Mary Poppins Returns
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All Critics (13)
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Very vine, er...fine Weismuller, his first, with sexy O'Sullivan Jane.
First and rawest of the Weismuller Tarzans
The first feature-length talking version of the Tarzan series, and the best in the series.
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The first Weismuller Tarzan and still one of the best.
'Tarzan the Ape Man is one helluva action film ... contrasting civilization with the wild and criticizing human greed without being overly preachy'
Tarzan the Ape Man (1932) is the first feature-length talking (sound) version of the Tarzan series [Tarzan films stretch into the silent film era back to 1918].
The best Tarzan ever features loads of vine-swinging, some water frolic-ing, and plenty of the big lug going up against the many animal dangers (he takes out two, count 'em, two lions, one after the other, and this while injured) Darkest Africa might present. In the middle there's a nice little interlude wherein Jane and he simply get to know one another. And all the action is framed by the infamous hunt for the legended elephant's graveyard. Sure, the piece is as racist as it could be (the main bad guys are Black Midgets, no political message there) and much of the tech is, well, old, but no one has surpassed the sheer adventure of this telling of Burrough's White-man-as-god thesis.
Meh. The original Tarzan has some historical appeal and watching it can be fun in a campy way, but it just didn't click with me, despite reminding me of the classic 'King Kong' in a few ways. The white man goes to the unknown, forbidden jungle in search of treasure. The natives jump around and dance to sacrificial rites. The explorers have no qualms about blowing things away with their guns, in this case, hippopotamuses, not dinosaurs. The young woman along for the adventure falls into the hands of a powerful being who can take care of her. Tarzan, like Kong, has to fight and kill other wild creatures that threaten them. They want to bring him back to civilization, but here is it where it diverges: Tarzan has the choice, and declines, and Jane has fallen in love with him, and wants to stay.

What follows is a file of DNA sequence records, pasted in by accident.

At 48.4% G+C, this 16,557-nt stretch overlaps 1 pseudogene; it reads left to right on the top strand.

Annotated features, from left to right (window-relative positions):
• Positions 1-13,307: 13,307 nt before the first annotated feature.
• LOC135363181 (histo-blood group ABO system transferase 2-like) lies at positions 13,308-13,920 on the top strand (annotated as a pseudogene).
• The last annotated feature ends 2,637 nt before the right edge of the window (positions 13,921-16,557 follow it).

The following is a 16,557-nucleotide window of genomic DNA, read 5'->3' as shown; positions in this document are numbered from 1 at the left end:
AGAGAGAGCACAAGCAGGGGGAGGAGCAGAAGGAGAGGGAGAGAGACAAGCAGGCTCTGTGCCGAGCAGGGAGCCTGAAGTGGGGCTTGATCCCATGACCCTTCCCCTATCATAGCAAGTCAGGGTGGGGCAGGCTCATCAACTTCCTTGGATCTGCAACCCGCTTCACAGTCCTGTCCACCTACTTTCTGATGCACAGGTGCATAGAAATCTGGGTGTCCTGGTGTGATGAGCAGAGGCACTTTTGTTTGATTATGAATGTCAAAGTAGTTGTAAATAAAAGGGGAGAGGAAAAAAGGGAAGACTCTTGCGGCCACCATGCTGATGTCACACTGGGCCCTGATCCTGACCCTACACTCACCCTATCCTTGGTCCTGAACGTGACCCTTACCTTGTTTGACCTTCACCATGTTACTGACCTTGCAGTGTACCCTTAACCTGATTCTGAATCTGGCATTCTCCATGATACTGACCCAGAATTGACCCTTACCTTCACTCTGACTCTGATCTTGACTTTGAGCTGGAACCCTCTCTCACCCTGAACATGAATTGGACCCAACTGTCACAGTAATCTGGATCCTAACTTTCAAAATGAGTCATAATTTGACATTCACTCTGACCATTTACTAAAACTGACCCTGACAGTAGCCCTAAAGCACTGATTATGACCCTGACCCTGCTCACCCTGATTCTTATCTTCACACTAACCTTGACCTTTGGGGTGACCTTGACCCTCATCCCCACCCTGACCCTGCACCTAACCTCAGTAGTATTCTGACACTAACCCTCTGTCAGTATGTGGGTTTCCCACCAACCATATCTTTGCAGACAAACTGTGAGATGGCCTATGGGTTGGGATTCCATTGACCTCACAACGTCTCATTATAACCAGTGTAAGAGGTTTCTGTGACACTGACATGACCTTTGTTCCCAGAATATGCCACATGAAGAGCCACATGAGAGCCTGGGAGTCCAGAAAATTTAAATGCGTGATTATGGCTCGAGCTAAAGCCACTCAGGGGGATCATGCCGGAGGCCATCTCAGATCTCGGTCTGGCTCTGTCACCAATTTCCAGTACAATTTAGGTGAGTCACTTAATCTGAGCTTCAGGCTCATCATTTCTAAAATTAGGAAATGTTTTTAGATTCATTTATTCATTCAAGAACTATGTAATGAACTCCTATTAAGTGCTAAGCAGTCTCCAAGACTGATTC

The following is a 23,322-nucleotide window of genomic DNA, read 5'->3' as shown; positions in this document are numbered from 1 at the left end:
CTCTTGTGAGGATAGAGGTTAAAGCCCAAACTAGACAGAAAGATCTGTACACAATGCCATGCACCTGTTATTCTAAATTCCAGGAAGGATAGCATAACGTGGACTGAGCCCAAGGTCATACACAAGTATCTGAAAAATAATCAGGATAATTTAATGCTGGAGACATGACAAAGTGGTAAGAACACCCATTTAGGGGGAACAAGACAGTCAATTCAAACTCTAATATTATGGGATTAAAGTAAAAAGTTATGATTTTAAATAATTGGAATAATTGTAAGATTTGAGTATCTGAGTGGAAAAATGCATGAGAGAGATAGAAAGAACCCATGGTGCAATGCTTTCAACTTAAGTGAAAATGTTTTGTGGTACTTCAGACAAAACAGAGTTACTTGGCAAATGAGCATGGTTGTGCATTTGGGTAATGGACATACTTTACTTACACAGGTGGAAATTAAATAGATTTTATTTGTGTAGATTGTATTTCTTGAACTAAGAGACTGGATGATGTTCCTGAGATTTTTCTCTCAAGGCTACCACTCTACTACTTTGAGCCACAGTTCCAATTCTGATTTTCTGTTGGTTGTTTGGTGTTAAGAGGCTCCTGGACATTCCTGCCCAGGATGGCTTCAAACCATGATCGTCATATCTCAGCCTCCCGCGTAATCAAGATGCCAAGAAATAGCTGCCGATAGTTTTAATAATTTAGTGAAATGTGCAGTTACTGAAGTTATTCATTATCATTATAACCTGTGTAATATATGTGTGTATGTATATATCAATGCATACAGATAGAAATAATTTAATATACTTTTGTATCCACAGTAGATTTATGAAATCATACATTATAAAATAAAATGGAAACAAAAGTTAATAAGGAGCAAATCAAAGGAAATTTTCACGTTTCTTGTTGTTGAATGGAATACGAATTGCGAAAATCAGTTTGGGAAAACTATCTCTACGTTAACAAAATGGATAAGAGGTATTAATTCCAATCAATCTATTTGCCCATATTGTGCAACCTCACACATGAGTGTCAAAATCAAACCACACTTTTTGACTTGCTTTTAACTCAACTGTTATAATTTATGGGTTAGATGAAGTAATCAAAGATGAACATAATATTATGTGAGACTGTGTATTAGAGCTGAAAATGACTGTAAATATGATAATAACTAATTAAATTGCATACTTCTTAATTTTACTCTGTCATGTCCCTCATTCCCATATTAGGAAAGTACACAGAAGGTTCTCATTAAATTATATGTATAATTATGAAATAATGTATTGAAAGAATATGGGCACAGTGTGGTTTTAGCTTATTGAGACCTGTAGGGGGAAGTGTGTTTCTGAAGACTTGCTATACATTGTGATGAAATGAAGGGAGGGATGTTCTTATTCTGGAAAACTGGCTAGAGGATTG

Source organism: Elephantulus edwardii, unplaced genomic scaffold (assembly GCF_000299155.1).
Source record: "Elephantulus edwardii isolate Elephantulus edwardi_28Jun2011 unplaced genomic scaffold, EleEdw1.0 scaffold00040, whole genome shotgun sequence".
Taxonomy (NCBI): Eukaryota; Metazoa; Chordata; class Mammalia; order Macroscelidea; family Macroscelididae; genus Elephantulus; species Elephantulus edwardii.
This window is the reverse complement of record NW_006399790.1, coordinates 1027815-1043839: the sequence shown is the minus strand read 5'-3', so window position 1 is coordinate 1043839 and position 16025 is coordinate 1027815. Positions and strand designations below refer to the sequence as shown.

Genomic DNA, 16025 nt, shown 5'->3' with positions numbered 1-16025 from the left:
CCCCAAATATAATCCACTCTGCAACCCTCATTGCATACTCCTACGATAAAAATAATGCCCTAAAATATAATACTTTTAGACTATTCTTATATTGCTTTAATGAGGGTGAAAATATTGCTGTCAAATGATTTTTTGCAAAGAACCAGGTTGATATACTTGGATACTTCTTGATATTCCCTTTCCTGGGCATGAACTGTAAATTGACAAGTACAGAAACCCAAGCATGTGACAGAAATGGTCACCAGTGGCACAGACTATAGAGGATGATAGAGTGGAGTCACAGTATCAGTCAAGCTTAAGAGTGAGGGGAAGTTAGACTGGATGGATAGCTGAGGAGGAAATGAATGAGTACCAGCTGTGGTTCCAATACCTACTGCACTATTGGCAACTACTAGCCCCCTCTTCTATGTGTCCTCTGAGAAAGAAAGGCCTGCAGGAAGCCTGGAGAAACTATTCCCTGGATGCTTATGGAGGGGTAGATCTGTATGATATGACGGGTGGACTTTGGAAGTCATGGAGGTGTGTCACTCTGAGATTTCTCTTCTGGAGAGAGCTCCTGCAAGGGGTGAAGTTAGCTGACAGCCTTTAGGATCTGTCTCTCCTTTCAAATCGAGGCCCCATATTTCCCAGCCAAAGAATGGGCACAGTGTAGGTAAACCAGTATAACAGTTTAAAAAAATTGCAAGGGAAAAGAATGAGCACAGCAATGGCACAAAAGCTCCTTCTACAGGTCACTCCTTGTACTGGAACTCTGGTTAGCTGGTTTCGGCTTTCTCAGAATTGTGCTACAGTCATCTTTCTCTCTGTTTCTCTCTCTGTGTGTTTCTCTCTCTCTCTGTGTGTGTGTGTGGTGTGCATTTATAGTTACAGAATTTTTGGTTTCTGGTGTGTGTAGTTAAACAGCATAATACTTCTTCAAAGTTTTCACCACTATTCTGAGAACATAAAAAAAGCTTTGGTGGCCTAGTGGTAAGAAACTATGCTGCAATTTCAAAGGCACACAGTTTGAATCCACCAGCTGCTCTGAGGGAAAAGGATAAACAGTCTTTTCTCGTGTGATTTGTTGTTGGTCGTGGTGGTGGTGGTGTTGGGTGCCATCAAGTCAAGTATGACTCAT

Olympic champion Johnny Weissmuller was a great choice for Tarzan (my understanding is that Clark Gable was also considered ... yikes), and Maureen O'Sullivan has great chemistry with him, so what's the trouble? I ask myself, does the movie hold up? The worst of the scenes has the explorers very noticeably standing in front of stock footage of African tribesmen in the background. Ugh. The best has Tarzan battling a lion in what looks real, and we know it's not CGI. There are scenes that drag on, dashing through the jungle and bellowing his famous cry in places he could not possibly have done, such as when he's swimming, and O'Sullivan shrieking 'Tarzan' gets quickly jarring to the ears. There are other scenes that surprise us, like Jane falling off a cliff face shortly after a native has; the difference, she's on a rope, whereas his death is treated simply as property loss, with no recognition that he was a human being. We see the African porters whipped on more than one occasion to keep up. We cringe as we hear Jane trying to stop the others from shooting Tarzan by yelling "He's White!" The racism is certainly one of the film's problems, and is more than a little off-putting. The other is the plot, which isn't all that exciting, and I began looking forward to the movie ending about halfway through. Maybe I just wasn't in the mood. Maybe I would have preferred the sequel, where it sounds like the sex and violence was ratcheted up a notch. I don't know. Just, meh.
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